Hamik rappelling after we climbed the North Face of Quitaraju
Cleopatra's Needle was my first WI5 lead on ice
Me leading a 5.11c fingercrack on The Rostrum
Major progress on high altitude peaks was also made. Hamik and I summited Chacraraju Este, which is a very difficult/dangerous 6001M peak in Peru. When looked at from below difficulties of the route seemed moderate, but the hardest climbing was found in the last 200 ft of climbing. Unstable near vertical powder snow climbing, giant cornices, snow gargoyles and thin ice pillars guard the summit and bump up the rating of this mostly moderate AI2-3 climb to ED1. After we finally managed to summit we were faced with a game of rock, paper, scissors to determine who will rappel from the summit first. Even though neither of us wanted to use the buried picket in powder snow as the anchor, neither of us wanted to be the one stranded on the summit if the picket failed. Fortunately we made a safe descent and climbed many more peaks in Cordillera Blanca. Chopicalqui 20,846' (6,354 m) became one of my dream peaks because my friend Scott had a few incredible photos of the peak’s summit pyramid up on summitpost. On this trip I was fortunate to see it in real life and stand on top. Alpamayo is considered as one of the most beautiful mountains in the world by just about every list that mentions the “ten most beautiful mountains.” Climbing it and a peak across (Quitaraju) was one of the most enjoyable outings I have ever had. Huascaran Sur, wasn’t really a big goal of mine for this trip, but it is the highest peak in Peru, and became my new altitude record. What I liked the most about the Huascaran outing is the style of our ascent – Hamik and I stood on the summit less than a day after a taxi dropped us off at the trailhead (3000M). Summit of Huascaran is at 6,768 M, so we climbed a mountain that is 2000 ft higher than Mt. Denali, and gained 12,500 ft in under a day (with only one bivy).
Middle Cathedral is possibly the best spot to view El Capitan
Me leading the Scepter (WI5)
Rapelling from Eichorn Pinnacle (photo by Chad T)
Alpineglow hitting Alpamayo - incredible mountain. Hamik and I climbed it and many more while we were in Peru
One climb that without a doubt I am MOST proud of is finishing the Evolution Traverse car to car in 27 hours. Here I was challenged on multiple fronts:
1) Soloing long stretches of 4th class with difficulties up to 5.9,
2) Nine mile ridgeline that covers nine peaks whose height is over 13,000ft,
3) Completing a day with 36 miles hiked, and about 16,000ft of elevation gain.
Nevada Falls as seen from Liberty Cap
Hamik traverses final ridge to Quitaraju's summit
Golden Triangle on the Evolution Traverse. Soloists love a good selfie :)
Leading Cleopatra's Needle (WI5)
Golden alpineglow hitting the tip of the Incredible Hulk
It was an incredible physical challenge. When I mention these numbers I still have a heard time understanding how massive this climb is. Mental challenge here was even greater – believing that on my first attempt I will find my way across terrain that took Peter Croft several attempts before he completed the First Ascent in 1998 seemed a bit ridiculous. I soloed one 5.8 in my life prior to this outing and 18 miles with about 8,000 ft of gain was probably the biggest day I had in the mountains. Majority of strong parties take 3-6 days for a round trip from the parking lot. Voice of reason I heard told me to keep dreaming, but the dreamer in me reminded me of my friend Ben’s mantra – glorious failure is better than mediocre success.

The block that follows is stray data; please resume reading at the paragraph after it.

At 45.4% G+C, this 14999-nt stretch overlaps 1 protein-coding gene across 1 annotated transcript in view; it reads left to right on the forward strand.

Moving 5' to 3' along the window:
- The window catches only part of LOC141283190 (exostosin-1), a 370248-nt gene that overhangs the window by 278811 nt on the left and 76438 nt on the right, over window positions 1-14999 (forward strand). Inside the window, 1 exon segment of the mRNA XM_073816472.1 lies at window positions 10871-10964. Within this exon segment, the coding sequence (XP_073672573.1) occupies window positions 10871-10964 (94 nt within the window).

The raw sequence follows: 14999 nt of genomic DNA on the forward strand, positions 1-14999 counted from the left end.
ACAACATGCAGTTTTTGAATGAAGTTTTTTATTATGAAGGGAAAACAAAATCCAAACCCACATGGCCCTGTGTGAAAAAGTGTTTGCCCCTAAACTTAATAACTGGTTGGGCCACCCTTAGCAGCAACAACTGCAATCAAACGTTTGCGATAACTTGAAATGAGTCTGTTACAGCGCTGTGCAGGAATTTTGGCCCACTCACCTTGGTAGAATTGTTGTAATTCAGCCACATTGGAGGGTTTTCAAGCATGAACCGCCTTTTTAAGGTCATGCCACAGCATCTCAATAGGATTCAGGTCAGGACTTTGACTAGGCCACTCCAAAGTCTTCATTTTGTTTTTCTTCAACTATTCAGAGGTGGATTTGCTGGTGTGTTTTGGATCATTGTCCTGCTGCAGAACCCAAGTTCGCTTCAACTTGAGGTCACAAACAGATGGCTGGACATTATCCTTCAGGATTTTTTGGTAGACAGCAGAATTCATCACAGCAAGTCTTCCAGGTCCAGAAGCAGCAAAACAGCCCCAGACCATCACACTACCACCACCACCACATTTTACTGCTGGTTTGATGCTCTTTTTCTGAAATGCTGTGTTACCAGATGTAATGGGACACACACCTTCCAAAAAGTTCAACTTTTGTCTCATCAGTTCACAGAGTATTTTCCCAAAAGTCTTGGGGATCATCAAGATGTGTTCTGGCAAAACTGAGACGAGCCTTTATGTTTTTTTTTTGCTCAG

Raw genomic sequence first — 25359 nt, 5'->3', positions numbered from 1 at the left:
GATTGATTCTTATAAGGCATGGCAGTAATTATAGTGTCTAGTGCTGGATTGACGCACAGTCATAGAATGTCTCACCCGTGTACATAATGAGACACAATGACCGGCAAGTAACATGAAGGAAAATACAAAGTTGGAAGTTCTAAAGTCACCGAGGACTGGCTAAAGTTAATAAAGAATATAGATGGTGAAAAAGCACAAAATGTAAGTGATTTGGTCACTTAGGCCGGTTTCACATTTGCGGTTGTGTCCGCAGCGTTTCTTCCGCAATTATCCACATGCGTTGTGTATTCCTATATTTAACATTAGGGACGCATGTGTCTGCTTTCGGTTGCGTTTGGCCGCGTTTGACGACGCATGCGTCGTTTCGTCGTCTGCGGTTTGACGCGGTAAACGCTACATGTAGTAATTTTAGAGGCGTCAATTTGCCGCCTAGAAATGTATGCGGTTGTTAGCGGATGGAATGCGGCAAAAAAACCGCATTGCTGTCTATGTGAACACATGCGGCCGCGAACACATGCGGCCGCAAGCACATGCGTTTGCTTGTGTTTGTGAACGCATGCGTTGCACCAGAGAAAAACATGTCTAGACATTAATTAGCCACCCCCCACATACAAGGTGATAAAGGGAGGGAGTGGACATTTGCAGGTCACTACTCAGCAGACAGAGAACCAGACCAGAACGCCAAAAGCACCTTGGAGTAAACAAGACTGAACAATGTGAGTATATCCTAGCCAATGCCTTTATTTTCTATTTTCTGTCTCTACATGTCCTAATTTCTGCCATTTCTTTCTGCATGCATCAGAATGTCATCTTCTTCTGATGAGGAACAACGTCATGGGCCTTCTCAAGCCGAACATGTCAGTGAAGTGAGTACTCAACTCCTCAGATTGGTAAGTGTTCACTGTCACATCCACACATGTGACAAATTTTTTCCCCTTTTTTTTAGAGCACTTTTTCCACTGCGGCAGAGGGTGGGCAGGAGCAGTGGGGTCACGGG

At times I see people talking about climbing as if it isn’t a selfish activity, but some quest for divine knowledge. On this particular climb I learned more than a few things about my will power and how much my body was able to endure. I came out of it physically beat, but excited about the future and hungry for new challenges. For the first time in my life I identified that sky as the limit.
Summit of the Incredible Hulk with several friends
Hamik and I on top of Chacraraju after climbing the Jaeger Route (ED1)
Alix and I after we topped out The Nose :)
Alix and Daniel on our first ever trip up the "Big Stone"
On a summit of Quitaraju 6040 M
At last, I would like to say thank you to the partners and people I met climbing in 2013. It is thanks to you the year was so memorable for me. Since climbing attracts people of all walks of life, it is awesome to get to know and understand what drives some of you. It is interesting to learn about your goals, find out how you got into climbing and some of the things you guys have done outside of climbing. I continue to get motivated by some of the things you do! Meeting new people and keeping the old partners is another big goal of mine for the year ahead. Thank you for reading and happy climbing in 2014!
Hamik rapelling on Karma De Los Condores
Happy Alpaca :)
For those who want, here are some of the full reports:
Thank god climbing is not about chasing grades, so by amount of fun we had, I hope we are in a friendly tie, cuz that's what it is all about! :) That and being hooked on getting out! Hope we can climb something together in 2014, Matt! LMK if you are thinking of coming to CA for something..
Yeah I just feel I'm not yet ready to tackle any big walls and I am just getting comfortable with stuff like Alpemayo.
I'll for sure let you know when I come to CA. Living in WA, going to school in CO and now working in Montana and Wyoming, it's just unusually hard for me to get to that part of the west. I really want to though.